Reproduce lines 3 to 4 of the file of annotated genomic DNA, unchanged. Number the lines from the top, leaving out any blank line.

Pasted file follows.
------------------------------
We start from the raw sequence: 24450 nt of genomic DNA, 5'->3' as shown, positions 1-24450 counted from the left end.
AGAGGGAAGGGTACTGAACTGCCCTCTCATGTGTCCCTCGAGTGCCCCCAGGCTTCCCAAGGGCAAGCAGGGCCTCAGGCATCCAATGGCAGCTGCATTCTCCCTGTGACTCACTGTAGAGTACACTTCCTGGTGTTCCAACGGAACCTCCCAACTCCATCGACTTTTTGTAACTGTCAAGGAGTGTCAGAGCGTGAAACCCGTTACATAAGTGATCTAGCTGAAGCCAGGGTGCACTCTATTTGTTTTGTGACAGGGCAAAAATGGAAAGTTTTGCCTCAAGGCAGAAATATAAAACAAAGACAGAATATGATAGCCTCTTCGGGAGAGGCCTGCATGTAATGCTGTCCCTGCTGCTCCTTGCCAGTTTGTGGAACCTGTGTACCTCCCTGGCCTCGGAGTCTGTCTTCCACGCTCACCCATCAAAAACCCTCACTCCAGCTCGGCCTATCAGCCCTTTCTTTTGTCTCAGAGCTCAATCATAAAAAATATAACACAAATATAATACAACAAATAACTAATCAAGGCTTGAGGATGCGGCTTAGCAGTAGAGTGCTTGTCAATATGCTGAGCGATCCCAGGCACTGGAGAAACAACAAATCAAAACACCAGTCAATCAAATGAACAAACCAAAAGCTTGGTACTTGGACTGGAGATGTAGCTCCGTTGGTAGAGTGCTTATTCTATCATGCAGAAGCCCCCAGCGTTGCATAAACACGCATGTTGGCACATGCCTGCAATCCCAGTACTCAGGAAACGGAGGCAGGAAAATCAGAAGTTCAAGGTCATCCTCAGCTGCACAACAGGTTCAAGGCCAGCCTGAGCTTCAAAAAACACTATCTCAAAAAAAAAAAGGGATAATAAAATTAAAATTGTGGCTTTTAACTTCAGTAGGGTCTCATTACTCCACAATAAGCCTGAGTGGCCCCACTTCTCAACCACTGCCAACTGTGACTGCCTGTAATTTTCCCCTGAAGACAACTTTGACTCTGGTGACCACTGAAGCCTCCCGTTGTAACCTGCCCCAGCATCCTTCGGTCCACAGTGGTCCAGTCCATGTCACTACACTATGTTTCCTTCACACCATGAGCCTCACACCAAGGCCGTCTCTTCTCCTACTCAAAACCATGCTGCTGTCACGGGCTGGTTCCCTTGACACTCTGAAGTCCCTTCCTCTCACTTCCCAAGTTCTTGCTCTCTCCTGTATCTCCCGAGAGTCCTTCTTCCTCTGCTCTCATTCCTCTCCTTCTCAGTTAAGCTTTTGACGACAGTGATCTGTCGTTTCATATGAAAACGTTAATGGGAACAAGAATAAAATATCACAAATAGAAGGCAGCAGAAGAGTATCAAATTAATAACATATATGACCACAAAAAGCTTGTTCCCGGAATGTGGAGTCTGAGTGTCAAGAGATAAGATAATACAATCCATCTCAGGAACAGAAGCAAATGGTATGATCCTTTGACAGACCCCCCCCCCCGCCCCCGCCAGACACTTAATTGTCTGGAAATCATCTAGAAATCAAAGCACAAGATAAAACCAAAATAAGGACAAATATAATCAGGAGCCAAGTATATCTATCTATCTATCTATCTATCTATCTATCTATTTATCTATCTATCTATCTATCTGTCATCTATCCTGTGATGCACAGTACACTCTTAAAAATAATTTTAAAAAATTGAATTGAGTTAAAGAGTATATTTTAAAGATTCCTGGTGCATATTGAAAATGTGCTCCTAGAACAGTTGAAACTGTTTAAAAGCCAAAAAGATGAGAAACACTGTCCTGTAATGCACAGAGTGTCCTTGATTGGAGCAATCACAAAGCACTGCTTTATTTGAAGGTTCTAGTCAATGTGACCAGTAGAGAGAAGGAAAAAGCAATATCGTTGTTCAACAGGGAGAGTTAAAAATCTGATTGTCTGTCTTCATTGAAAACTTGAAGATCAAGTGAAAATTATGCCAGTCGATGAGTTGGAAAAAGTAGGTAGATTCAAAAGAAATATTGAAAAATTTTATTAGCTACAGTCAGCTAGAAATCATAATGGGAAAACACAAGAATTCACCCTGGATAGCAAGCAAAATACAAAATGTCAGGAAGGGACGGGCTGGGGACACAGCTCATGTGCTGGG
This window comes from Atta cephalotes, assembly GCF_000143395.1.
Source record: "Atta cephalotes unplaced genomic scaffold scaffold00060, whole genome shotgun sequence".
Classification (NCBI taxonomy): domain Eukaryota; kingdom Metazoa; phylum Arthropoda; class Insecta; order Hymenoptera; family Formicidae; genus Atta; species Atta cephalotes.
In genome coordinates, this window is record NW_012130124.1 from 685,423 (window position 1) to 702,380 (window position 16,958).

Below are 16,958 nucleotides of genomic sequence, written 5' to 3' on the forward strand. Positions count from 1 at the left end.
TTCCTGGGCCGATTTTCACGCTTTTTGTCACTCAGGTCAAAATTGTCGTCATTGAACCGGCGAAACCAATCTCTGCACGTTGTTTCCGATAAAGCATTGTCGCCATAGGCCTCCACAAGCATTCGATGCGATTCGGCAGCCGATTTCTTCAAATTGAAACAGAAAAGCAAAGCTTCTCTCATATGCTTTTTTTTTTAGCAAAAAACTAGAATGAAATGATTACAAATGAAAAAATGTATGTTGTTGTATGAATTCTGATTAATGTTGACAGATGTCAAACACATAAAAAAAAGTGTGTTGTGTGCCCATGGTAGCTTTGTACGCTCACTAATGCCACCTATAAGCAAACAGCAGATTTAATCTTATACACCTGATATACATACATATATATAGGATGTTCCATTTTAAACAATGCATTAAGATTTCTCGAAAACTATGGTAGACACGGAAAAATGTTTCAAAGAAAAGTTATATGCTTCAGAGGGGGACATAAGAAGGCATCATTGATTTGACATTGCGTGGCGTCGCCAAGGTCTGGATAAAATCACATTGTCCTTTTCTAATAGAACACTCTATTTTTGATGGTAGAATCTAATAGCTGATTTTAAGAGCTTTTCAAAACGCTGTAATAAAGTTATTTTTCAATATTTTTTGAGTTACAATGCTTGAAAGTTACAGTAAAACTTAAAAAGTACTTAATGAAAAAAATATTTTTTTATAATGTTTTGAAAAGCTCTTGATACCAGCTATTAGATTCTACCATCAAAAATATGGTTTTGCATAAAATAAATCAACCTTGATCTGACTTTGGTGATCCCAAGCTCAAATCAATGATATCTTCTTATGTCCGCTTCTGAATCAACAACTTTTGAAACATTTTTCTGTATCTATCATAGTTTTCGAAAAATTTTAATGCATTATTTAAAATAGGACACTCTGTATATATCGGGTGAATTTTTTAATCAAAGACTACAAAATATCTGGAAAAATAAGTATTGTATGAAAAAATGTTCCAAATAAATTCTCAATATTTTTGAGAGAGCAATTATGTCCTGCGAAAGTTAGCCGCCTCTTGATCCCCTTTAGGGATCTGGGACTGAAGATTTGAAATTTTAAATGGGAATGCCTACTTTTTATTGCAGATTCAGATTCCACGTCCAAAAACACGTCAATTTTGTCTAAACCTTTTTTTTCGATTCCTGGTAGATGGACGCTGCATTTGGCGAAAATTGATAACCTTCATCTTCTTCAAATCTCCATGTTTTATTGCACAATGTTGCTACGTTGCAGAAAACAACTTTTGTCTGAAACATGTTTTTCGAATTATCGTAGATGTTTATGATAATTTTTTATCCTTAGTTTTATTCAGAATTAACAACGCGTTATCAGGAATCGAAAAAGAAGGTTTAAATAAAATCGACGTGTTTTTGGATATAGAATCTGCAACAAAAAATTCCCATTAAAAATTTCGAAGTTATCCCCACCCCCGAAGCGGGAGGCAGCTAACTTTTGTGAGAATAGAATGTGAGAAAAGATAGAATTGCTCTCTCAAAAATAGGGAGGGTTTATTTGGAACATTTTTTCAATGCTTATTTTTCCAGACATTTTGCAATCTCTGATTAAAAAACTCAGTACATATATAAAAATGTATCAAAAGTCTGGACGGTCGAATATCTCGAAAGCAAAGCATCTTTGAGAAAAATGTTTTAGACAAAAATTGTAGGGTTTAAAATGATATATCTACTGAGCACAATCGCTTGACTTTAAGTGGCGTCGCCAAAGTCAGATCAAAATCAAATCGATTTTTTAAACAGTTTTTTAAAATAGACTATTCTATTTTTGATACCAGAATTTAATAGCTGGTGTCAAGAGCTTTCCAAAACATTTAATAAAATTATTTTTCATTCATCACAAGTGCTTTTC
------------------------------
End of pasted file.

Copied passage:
This window comes from Atta cephalotes, assembly GCF_000143395.1.
Source record: "Atta cephalotes unplaced genomic scaffold scaffold00060, whole genome shotgun sequence".